Nearly half of the state of Maryland’s for-profit retirement homes have changed hands in the past five years, putting operators like Lorien Health Services in a unique position.
Lorien, which offers a range of services from skilled nursing to assisted living across its 15 locations, was founded in 1977 by the same family that runs the business today.
“Lorien has only been owned by one company this whole time, hasn’t made any acquisitions… [The founder] builds its own buildings, so we’re basically, I would say, like the industry was compared to what’s happening today,” CEO Lou Grimmel told Skilled Nursing News.
The continuous rush of transactions is not an unfamiliar trend for the industry. The Centers for Medicare & Medicaid Services (CMS) released data in April that found more than 3,000 skilled nursing facilities changed ownership between 2016 and 2021.
Despite his long-term leadership, Grimmel said Lorien sees his efforts to bridge the gap between home and community services and nursing homes as a way for the company to prepare for the future of post-care. sharp and long lasting.
“What excites me is what’s not being done in nursing homes today, and if you have longevity in the market and the hospitals and doctors know you, I think the role at the future is a much less traditional nursing home,” Grimmel said.
This interview has been condensed and edited.
What do you see as Lorien’s role in the senior care space?
It is a stable, stable and constantly changing environment.
What do you mean? Can you elaborate a bit on that?
Look, the pandemic and especially in Maryland – all the changes and the owners and everything – is an absolutely changing environment. Lorien has only been owned by one company this whole time, hasn’t made any acquisitions… [The founder] builds its own buildings, so we’re basically, I would say, like the industry was to what’s happening today.
I know this happens in other states as well. But do you see [change of ownership] a lot in the state of Maryland?
Since 2017, 41% of for-profit nursing homes have changed hands.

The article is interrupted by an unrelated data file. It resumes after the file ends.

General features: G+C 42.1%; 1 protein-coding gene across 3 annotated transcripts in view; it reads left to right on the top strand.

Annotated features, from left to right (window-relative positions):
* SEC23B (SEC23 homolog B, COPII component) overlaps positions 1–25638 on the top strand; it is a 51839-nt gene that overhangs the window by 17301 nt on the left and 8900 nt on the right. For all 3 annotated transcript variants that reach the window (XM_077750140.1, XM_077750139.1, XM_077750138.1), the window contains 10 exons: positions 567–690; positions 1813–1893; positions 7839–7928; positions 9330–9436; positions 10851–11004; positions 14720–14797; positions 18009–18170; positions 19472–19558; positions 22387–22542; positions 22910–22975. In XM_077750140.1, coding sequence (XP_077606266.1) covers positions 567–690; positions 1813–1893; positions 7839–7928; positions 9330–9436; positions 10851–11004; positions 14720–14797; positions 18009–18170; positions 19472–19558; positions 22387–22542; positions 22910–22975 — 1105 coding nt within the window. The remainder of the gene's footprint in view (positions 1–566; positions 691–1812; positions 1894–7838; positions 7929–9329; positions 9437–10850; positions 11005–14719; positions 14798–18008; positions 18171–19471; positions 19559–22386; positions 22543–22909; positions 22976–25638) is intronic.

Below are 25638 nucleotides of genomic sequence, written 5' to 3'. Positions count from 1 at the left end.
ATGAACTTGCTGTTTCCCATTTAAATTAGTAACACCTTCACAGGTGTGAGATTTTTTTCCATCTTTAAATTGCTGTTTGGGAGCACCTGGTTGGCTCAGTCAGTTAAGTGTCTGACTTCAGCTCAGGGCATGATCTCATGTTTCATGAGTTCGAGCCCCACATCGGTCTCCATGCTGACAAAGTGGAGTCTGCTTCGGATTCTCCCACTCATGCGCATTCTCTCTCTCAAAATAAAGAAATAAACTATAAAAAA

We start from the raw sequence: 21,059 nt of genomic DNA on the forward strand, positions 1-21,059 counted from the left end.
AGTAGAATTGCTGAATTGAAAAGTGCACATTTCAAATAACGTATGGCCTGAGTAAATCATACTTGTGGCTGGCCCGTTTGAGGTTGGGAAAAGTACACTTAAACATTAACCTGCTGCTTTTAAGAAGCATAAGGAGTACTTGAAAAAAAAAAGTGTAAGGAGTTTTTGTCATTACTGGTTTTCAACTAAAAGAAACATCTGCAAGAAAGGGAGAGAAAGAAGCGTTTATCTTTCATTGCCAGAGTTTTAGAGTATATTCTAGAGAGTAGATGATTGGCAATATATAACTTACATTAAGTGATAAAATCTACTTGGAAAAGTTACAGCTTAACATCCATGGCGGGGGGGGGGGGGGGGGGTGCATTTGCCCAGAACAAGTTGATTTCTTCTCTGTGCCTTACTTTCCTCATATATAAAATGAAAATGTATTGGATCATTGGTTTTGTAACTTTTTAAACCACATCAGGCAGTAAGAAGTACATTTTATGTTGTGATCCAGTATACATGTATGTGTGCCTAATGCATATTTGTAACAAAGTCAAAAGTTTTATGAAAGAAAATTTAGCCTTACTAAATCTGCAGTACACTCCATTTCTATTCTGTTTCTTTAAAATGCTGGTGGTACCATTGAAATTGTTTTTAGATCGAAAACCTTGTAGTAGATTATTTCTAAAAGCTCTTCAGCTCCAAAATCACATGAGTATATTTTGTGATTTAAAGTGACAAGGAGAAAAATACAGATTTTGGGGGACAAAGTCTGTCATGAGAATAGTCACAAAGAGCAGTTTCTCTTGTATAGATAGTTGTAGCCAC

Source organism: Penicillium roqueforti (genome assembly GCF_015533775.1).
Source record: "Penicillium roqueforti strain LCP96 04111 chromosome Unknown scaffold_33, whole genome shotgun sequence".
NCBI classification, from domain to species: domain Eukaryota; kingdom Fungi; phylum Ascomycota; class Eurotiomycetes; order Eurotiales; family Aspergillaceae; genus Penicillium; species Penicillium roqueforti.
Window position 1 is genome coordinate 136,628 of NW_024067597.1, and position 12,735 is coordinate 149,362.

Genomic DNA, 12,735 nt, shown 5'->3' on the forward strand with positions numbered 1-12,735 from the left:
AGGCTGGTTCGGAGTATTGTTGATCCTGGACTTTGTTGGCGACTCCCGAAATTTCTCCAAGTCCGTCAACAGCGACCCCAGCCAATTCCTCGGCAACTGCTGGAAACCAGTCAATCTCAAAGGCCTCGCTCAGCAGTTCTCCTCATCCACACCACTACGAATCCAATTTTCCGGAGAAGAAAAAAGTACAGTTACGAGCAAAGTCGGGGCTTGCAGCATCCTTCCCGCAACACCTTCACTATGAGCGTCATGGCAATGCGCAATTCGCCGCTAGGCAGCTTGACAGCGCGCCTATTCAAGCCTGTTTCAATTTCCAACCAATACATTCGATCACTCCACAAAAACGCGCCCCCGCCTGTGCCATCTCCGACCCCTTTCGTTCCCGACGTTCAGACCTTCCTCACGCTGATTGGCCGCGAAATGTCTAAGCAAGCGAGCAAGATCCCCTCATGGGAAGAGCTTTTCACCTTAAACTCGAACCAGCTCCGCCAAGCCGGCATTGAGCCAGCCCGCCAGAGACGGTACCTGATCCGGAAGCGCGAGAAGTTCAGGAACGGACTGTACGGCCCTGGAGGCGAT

Why do you think that is? What do you think is the driving force behind this?
Maryland has above-average Medicaid reimbursement for nursing homes, and it has one of the lowest managed Medicare penetrations in the nation. So you take those two factors, it makes Maryland very attractive to outside investors.
Have you seen that be pretty consistent since 2017? Or has Covid ignited this even further?
It has been constant or even accelerated. I think some of the big companies, for example Genesis, had a stronghold in Maryland… So that definitely added to that.
What keeps you up at night as an elderly care operator?
Right now in my mind there is only one thing and that is work. It’s called a nursing home for a reason, because you have nurses. If you don’t have nurses, I don’t see how you have a business. So that’s my number one issue is the staff, the nursing, all the staff.
Is this something you see on both the clinical side and the non-clinical side?
Absolutely at all levels. I mean, you’re telling me about an industry that doesn’t live it. So you add… The hard work you have in a nursing home that just adds to it.
Lorien created a career ladder program in 2021. Where is that program at this point and what are some of the other ways you recruit and retain staff?
Well, the career ladder program is very effective because… We pay the tuition up front because there are companies that say, “Well, you take the course and if you get a certain note, we will refund you. Well, when you have people working in nursing homes, and they often have kids at home and stuff like that, they don’t have the money to spend up front. We put the tuition up front.